When our subject was a boy he was office boy for Edgar Allen POE, author of "The Raven," when he was editing the Broadway Journal, which was the first illustrated paper printed in New York. He remained in California one year, and then returned to the Empire State, where he worked at his trade until he came to Iowa. He came to Harrison County in 1857, remained two years, and became sick and discouraged, and returned to New York. In 1861 the Erie Railroad started the Pavonia ferry from New York to Jersey City. Mr. CRANE held the position of ferry master on the Pavonia ferry during the Civil War, and was one of the successful six who procured such position from about five hundred applications. In 1867 he left the ferry and returned to Iowa, and improved the land he had previously bought. He now owns two hundred acres of which eighty acres are under the plow and all well improved. His farm house, just completed, is a well-built structure which is among the best in the community.

Mr. CRANE was married at Iowa City, November 22, 1857, by George W. McCleary, ex-Secretary of State, to Kate E. WILLIAMS, the daughter of Harvey D. and Matilda (CONDIT) WILLIAMS, who were natives of New Jersey, but residing in Pennsylvania, where Mrs. CRANE was born. Our subject had been acquainted with his wife in the East, and she came as far as Iowa City to meet him, and there they were married and started through the drifting snows in a "prairie schooner" for their new home, having to maske their own trail. In the winter of 1857-58, Mr. CRANE taught school at Little Sioux, in a log school house, chinked but not plastered. The desks and seats were made of slabs. Forty pupils attended, and his salary was $27 per month, ten from the county and the remainder from the patrons of the school, which came in bacon, potatoes, etc., as there was no money in the country. It was a "cold day" for school teaching those early days!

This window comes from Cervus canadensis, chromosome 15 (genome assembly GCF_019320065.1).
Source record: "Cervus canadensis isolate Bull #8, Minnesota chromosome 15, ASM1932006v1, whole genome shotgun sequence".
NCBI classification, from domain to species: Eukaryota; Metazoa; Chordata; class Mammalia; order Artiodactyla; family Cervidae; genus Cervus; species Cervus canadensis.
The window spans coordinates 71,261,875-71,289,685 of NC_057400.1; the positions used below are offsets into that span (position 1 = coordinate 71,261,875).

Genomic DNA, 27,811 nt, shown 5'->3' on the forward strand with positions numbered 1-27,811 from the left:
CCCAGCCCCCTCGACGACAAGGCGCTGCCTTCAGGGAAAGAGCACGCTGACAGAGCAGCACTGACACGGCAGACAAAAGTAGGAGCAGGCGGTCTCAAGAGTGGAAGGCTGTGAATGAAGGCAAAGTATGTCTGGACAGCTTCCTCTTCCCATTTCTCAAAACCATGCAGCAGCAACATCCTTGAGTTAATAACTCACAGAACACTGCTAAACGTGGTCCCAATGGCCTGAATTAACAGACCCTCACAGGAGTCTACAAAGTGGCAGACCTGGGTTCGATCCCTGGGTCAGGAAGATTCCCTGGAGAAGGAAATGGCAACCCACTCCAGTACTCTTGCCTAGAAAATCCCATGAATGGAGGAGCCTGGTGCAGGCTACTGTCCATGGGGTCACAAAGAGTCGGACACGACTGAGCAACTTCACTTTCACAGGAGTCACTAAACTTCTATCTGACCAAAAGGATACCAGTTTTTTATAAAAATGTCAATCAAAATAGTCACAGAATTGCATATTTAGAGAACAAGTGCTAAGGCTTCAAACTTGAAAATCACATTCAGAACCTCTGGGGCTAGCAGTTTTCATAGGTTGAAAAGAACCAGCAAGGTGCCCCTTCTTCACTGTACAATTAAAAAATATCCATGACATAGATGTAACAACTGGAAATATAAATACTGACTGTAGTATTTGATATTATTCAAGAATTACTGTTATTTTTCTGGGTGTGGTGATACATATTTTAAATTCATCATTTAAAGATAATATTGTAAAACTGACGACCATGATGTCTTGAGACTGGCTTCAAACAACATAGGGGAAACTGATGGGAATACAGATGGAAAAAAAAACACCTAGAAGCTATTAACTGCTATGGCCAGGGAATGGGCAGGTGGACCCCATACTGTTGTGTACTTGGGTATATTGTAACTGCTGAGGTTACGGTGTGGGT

Mr. and Mrs. CRANE are the parents of seven children -- Nettie, Charles, Fred and Theodore, are the names of the living children. Politically, our subject is a Prohibition-Republican.

Source: 1891 Harrison County Iowa History, pp. 722-723.

Inscription

Alex T. Crane
1829 - 1916